A Fine Day is, after the films Geschwister and Dealer, the third part in a trilogy about the living conditions of Turkish youth growing up in Germany.
Deniz is 21-years-old, lives in Berlin, works as a dubbing speaker and wants to become an actress. A Fine Day describes a long, labyrinth-like day in the life of Deniz. A day in which she experiences everything that takes place around her with a feverish intensity. The separation from her boyfriend Jan, her relationship to her family, her work, the promise of a new friendship and summer in the city.
A Fine Day is the story of a young woman’s search for happiness, her feelings and her ideas about love. Continue reading
Description: Ferien (Vacation, 2007) was perhaps the festival’s best German feature. Thomas Arslan’s latest outlines the strained composition of a family and the disintegration of a marriage, set in a luminous Brandenburg summer. The film is confined: the story takes place almost exclusively on the grounds of the mother’s country house and the cinematic language speaks only static shots and long takes. Just at the very end of the film does one see the whole family together. Arslan’s feat reveals the shifting constellations of family members in individual conversations and encounters: the grandmother is tender and wise while alone with granddaughter Laura, cold when Laura’s sister Sophie enters, and bitchy in scenes with her daughter Anna. Continue reading
Second feature film by German-Turkish director Thomas Arslan (Ferien, Aus der Ferne), and a rough diamond of the first generation of the so-called ‘Berlin School’. Can is a young and smart upstart; he dreams of a small family but the money that fuels this dream comes from the streets. Can is a dealer, he works for Hakan who is supplying the kids in his neighbourhood with drugs. And while Can struggles to get control over his life he sees his girl friend, the mother of his kid, leaving and himself increasingly surrounded by false friends. On top of it, a cop (Birol Ünel, the male lead from Fatih Akin’s “Gegen die Wand) is on his back trying to persuade Can to work undercover for the police. The more Can attempts to free himself, the deeper he sinks into a life he never aspired to. Continue reading
The first part of Thomas Arslan’s Berlin Trilogy, continued with DEALER and the marvelous DER SCHÖNE TAG.
Thomas Arslan’s second feature film and part of his Berlin-trilogy is a slow-paced milieu study of German-Turkish youth in Berlin-Kreuzberg. The film depicts the every day life, domestic conflicts, dreams and disappointments of three siblings and their aimless, meandering strolls through the Kreuzberg district. The family itself encapsulates the culture clash that is at the centre of many German-Turkish films. In Arslan’s film, the mother is German, the father is Turkish and the children have to make up their own minds about their cultural allegiances. Seventeen-year-old Leyla tries to escape from her family by spending most of her time with her best friend Sevim. Her twenty-year-old brother, Erol, has chosen Turkish citizenship and, consequently, has to do military service in Turkey. His mother objects but Erol finds the prospect of continued unemployment and mounting debts, which he cannot repay, in Berlin far more threatening than the prospect of military service in Turkey and leaves. Eighteen-year-old Ahmed is the is about to do his ‘Abitur’ (final exams at secondary school) and, despite being the most ‘assimilated’ of the three siblings, finds the experience of living in between two cultures difficult. (migrantcinema.net) Continue reading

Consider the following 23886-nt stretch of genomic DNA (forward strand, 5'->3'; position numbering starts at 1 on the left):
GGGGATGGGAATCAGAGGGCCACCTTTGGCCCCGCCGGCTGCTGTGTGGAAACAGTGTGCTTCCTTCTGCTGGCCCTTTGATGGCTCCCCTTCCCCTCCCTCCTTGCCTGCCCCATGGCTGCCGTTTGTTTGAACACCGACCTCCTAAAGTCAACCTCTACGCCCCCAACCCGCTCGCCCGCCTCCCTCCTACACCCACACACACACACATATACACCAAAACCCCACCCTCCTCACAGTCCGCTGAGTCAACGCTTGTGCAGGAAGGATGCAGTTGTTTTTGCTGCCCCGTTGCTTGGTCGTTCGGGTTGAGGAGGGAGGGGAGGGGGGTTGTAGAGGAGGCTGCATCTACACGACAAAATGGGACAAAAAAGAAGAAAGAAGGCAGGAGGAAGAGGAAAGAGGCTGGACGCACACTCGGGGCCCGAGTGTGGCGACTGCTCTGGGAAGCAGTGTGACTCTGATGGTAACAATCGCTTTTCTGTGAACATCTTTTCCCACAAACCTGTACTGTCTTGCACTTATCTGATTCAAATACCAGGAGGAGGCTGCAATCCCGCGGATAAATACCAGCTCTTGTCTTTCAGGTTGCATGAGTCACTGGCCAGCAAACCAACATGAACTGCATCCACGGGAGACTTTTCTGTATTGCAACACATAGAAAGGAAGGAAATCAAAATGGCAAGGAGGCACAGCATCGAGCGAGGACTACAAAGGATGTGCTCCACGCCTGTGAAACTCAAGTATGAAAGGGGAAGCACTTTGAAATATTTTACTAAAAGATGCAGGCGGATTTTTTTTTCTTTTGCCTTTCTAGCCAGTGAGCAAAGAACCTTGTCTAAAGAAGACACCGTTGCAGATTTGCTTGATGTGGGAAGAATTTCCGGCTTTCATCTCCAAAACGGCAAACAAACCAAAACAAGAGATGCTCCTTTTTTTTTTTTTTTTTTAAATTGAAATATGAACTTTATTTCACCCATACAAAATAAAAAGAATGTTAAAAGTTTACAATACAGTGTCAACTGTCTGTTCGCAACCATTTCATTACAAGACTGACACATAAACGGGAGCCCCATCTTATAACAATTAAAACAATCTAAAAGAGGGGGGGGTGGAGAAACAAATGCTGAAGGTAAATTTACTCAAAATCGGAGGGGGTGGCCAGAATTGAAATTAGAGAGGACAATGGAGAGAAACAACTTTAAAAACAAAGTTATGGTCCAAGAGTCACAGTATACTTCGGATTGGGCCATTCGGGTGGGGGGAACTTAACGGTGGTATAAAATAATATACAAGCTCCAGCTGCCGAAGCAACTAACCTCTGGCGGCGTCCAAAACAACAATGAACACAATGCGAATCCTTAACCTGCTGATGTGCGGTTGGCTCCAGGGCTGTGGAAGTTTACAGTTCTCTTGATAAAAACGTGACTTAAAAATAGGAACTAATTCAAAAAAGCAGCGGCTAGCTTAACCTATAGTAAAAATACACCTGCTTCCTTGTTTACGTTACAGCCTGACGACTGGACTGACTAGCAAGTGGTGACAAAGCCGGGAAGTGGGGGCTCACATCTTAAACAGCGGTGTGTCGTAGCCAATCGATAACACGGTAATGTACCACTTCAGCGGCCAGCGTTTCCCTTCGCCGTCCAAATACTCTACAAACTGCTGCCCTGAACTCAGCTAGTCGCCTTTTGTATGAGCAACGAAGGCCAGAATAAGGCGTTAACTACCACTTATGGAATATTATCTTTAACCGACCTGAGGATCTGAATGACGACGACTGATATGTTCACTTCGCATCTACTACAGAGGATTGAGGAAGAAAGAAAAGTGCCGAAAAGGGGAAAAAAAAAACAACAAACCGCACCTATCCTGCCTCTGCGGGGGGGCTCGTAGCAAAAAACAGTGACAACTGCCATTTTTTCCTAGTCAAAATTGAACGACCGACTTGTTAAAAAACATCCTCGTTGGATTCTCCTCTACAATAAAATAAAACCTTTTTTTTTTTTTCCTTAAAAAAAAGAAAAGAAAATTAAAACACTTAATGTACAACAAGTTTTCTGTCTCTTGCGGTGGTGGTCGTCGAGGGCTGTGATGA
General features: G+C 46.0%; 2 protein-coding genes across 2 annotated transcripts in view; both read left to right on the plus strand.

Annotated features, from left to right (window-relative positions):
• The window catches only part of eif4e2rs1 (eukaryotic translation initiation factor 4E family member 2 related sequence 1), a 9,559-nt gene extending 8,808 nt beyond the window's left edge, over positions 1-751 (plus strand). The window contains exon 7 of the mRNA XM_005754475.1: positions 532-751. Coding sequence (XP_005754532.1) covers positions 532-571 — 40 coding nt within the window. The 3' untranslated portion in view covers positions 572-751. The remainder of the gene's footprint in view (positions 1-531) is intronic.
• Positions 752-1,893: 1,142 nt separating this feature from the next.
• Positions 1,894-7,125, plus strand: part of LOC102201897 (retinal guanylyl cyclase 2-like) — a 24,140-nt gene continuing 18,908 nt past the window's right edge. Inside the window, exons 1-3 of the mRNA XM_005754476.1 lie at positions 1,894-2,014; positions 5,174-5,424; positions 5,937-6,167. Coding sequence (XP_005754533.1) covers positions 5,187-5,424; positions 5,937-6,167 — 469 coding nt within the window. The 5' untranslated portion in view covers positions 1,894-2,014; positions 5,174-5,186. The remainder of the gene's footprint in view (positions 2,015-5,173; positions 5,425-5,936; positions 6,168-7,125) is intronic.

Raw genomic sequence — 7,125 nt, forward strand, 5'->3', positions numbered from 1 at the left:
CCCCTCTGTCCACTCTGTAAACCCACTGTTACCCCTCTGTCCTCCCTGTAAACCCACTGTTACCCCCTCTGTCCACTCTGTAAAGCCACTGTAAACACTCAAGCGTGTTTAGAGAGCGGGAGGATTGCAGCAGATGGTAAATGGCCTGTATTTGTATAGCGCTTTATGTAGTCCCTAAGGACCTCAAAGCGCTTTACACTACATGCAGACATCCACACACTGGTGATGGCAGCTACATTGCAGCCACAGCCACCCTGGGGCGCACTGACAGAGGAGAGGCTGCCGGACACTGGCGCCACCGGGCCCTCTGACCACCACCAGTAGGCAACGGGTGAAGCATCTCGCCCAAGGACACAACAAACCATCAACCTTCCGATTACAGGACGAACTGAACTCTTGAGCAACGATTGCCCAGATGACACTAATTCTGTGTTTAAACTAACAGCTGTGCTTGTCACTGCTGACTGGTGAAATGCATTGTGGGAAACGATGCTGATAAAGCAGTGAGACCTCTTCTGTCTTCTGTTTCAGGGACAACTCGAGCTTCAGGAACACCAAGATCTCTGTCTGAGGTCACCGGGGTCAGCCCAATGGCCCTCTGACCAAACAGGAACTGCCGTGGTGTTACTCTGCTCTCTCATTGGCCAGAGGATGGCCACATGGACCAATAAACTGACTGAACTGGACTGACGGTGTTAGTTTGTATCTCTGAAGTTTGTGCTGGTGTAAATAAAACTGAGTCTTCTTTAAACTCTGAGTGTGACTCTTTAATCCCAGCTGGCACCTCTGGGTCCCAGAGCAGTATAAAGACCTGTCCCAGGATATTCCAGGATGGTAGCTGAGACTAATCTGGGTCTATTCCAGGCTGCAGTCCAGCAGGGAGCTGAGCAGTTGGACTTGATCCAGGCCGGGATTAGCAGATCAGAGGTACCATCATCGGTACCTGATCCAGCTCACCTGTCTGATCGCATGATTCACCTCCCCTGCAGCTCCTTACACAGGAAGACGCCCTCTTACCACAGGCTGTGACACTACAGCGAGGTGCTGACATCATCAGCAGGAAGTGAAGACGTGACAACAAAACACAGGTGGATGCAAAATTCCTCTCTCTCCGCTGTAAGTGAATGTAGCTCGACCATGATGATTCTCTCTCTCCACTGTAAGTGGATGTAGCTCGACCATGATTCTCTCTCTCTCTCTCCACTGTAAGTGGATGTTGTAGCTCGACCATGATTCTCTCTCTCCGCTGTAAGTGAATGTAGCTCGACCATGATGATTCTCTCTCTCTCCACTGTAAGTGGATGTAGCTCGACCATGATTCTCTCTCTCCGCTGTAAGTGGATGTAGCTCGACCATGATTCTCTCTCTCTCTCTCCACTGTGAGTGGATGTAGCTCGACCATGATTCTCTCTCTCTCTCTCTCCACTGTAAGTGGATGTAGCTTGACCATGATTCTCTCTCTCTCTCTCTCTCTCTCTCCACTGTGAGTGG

“Trojan is released from jail and goes straight back to his profession as a criminal. He gets hold of a weapon and looks out for new jobs. In just a few takes, Thomas Arslan sets up the anonymous world of his gangster protagonist by falling back on motifs and characters from the genre. The backroom of a car workshop, parking lots, furnished apartments. One meets men and women who distrust each other because they are all out to line their own pockets. The setting changes constantly, with surveillance and chase scenes providing a dynamic narrative rhythm. Since crime makes up Trojan’s daily existence, the film concentrates entirely on the technical nature of a life outside the law. The reduced and clear-cut images – shot with a Red camera
– highlight the exact sequence of events. In the Shadows (Im Schatten) is a genre film that focuses consistently on the mechanics and external process of a crime. It develops a sense of great suspense, without burdening its figures with personal stories. Each hand movement has to be right.”
(From the Berlinale Forum catalogue – by Anke Leweke) Continue reading